Date of Award


Degree Type


Degree Name

Doctor of Philosophy in Electrical Engineering


Biomedical Engineering


Electrical, Computer, and Biomedical Engineering

First Advisor

Yalda Shahriari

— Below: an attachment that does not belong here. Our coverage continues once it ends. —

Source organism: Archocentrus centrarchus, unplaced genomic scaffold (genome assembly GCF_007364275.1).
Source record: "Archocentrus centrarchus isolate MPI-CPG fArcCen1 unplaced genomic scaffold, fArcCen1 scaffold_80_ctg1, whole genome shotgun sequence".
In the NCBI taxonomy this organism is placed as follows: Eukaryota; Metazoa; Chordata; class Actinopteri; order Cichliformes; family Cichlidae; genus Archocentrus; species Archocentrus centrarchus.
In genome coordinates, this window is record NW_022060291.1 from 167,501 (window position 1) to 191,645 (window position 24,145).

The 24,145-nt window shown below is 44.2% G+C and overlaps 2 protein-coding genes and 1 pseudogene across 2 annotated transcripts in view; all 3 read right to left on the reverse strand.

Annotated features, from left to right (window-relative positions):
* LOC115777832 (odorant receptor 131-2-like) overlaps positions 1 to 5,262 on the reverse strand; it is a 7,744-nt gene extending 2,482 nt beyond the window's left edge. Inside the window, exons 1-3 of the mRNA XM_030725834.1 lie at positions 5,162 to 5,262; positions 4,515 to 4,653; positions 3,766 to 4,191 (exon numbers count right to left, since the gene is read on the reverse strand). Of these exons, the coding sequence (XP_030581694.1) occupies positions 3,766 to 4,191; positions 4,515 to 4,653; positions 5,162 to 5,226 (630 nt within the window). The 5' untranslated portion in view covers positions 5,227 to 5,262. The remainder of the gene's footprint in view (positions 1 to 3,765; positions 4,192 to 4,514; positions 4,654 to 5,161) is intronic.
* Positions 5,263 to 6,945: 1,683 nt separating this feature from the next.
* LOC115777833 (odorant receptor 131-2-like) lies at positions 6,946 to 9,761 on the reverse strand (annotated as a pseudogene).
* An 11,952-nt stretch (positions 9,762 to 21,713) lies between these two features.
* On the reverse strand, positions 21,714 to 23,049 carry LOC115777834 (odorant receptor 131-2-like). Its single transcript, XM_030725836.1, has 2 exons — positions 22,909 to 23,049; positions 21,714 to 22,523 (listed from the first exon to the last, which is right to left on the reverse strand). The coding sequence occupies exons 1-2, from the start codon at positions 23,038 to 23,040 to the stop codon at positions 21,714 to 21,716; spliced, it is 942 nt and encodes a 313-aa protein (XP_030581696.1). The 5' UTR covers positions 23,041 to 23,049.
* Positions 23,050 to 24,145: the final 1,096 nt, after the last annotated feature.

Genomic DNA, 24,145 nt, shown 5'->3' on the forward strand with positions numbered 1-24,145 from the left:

A Brain computer interface (BCI) for communication bypasses standard efferent neural pathways towards peripheral nerves and muscles and directly translates brain activity into symbolic commands to facilitate communication in people with motor impairments. Although a range of access options have been developed, there are still many challenges, particularly for those with severe motor-control limitations. Limitations in availability of access options and the accuracy they provide may lead to patient frustration. Hence, many conventional non-invasive BCIs that rely on eye-gaze control and alternative communicative solutions, such as eye-tracking systems, fail to provide successful and efficient communication in people with severe motor deficit. In particular, despite great advances in state-of-the-art non-invasive BCIs, these systems are not sufficiently robust for practical long-term use due to inter-subject and session-to-session variability in the BCI performance. The motivation of this research is to incorporate cortical markers of cognitive disruptions to facilitate the development of reliable, robust, and person-centered BCIs for people with severe motor deficits. The research proposed in this work is centered on using functional near-infrared spectroscopy (fNIRS) recordings to compensate for the complexities which cause conventional visually triggered EEG-based BCIs, mainly since they fail when locked-in patients lose their oculomotor ability. Here, we have explored novel hemodynamic and electrophysiological cortical markers which, first, help to characterize cognitive disruptions and, then, to facilitate communication for people with ALS, as exemplar representatives of patients with severe motor deficits. Our obtained integrative signatures showed statistically significant between-group alterations in hemodynamic and electrophysiological makers evoked by a proposed visuo-mental (VM) dual-task, suggesting potential attentional, working memory, and decision-making dysfunctions, either in general task or task-specific demands in ALS patients. In our second work, our analyses demonstrated a shift toward a more centralized and asymmetric frontal network organization in ALS cohorts compared to controls. Furthermore, it was demonstrated that the global phase synchronization metric is associated with disease progression, and a few topological properties, including leaf fraction and tree hierarchy, are linked to disease duration. In the third work, we developed a new fNIRS-based BCI system in concert with a proposed VM paradigm to facilitate communication for ALS patients, particularly those in the later stages of the disease. Our findings indicated the potential efficacy of our proposed BCI system relying on fNIRS data for communication and control in ALS patients, particularly those in the later stages of their disease. In our final work, extending our previously developed fNIRS-EEG framework (chapter 2 to 4), we proposed a novel personalized experimental scheme in which a quick pre-screen was conducted prior to the main BCI protocol and then its extracted features were fed to previously constructed predictive platform based on training session data to select the subject and session specific variation of the task and then applying the appropriate correction to compensate for the systemic interfering factors. In sum, the proposed predictive scheme was fruitful in the subject-specific task/workload correction stage predicting correctly which of the variations of VM task leads to the highest accuracy for 81.82% of the subjects and the subject-adaptive correction strategies led to performance gains in the end.



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